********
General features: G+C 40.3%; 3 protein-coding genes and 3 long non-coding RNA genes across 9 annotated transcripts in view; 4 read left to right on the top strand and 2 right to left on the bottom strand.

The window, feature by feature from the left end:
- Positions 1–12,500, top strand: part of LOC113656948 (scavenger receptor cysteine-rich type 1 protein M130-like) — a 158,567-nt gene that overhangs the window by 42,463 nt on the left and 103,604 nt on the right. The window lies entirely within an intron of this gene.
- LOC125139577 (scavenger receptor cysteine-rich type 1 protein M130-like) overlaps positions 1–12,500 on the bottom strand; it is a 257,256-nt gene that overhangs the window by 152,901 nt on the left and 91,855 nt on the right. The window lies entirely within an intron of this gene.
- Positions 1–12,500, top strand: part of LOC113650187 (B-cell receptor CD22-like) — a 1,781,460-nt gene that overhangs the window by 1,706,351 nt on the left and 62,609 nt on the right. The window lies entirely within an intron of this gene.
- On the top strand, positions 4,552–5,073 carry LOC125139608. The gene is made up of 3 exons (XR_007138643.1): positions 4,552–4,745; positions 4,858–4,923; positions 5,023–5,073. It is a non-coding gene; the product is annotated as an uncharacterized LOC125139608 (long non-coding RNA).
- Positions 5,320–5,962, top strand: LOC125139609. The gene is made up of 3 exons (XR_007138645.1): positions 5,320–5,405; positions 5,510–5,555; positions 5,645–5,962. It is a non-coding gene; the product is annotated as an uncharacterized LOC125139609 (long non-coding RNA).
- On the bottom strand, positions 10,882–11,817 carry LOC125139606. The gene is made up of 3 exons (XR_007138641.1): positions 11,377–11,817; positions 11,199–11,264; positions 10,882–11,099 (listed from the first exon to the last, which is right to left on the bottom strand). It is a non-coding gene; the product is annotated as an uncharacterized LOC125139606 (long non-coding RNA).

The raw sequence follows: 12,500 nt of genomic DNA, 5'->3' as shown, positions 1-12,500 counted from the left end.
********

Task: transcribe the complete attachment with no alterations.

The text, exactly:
General features: G+C 40.3%; 3 protein-coding genes and 3 long non-coding RNA genes across 9 annotated transcripts in view; 4 read left to right on the top strand and 2 right to left on the bottom strand.

The window, feature by feature from the left end:
- Positions 1–12,500, top strand: part of LOC113656948 (scavenger receptor cysteine-rich type 1 protein M130-like) — a 158,567-nt gene that overhangs the window by 42,463 nt on the left and 103,604 nt on the right. The window lies entirely within an intron of this gene.
- LOC125139577 (scavenger receptor cysteine-rich type 1 protein M130-like) overlaps positions 1–12,500 on the bottom strand; it is a 257,256-nt gene that overhangs the window by 152,901 nt on the left and 91,855 nt on the right. The window lies entirely within an intron of this gene.
- Positions 1–12,500, top strand: part of LOC113650187 (B-cell receptor CD22-like) — a 1,781,460-nt gene that overhangs the window by 1,706,351 nt on the left and 62,609 nt on the right. The window lies entirely within an intron of this gene.
- On the top strand, positions 4,552–5,073 carry LOC125139608. The gene is made up of 3 exons (XR_007138643.1): positions 4,552–4,745; positions 4,858–4,923; positions 5,023–5,073. It is a non-coding gene; the product is annotated as an uncharacterized LOC125139608 (long non-coding RNA).
- Positions 5,320–5,962, top strand: LOC125139609. The gene is made up of 3 exons (XR_007138645.1): positions 5,320–5,405; positions 5,510–5,555; positions 5,645–5,962. It is a non-coding gene; the product is annotated as an uncharacterized LOC125139609 (long non-coding RNA).
- On the bottom strand, positions 10,882–11,817 carry LOC125139606. The gene is made up of 3 exons (XR_007138641.1): positions 11,377–11,817; positions 11,199–11,264; positions 10,882–11,099 (listed from the first exon to the last, which is right to left on the bottom strand). It is a non-coding gene; the product is annotated as an uncharacterized LOC125139606 (long non-coding RNA).

The raw sequence follows: 12,500 nt of genomic DNA, 5'->3' as shown, positions 1-12,500 counted from the left end.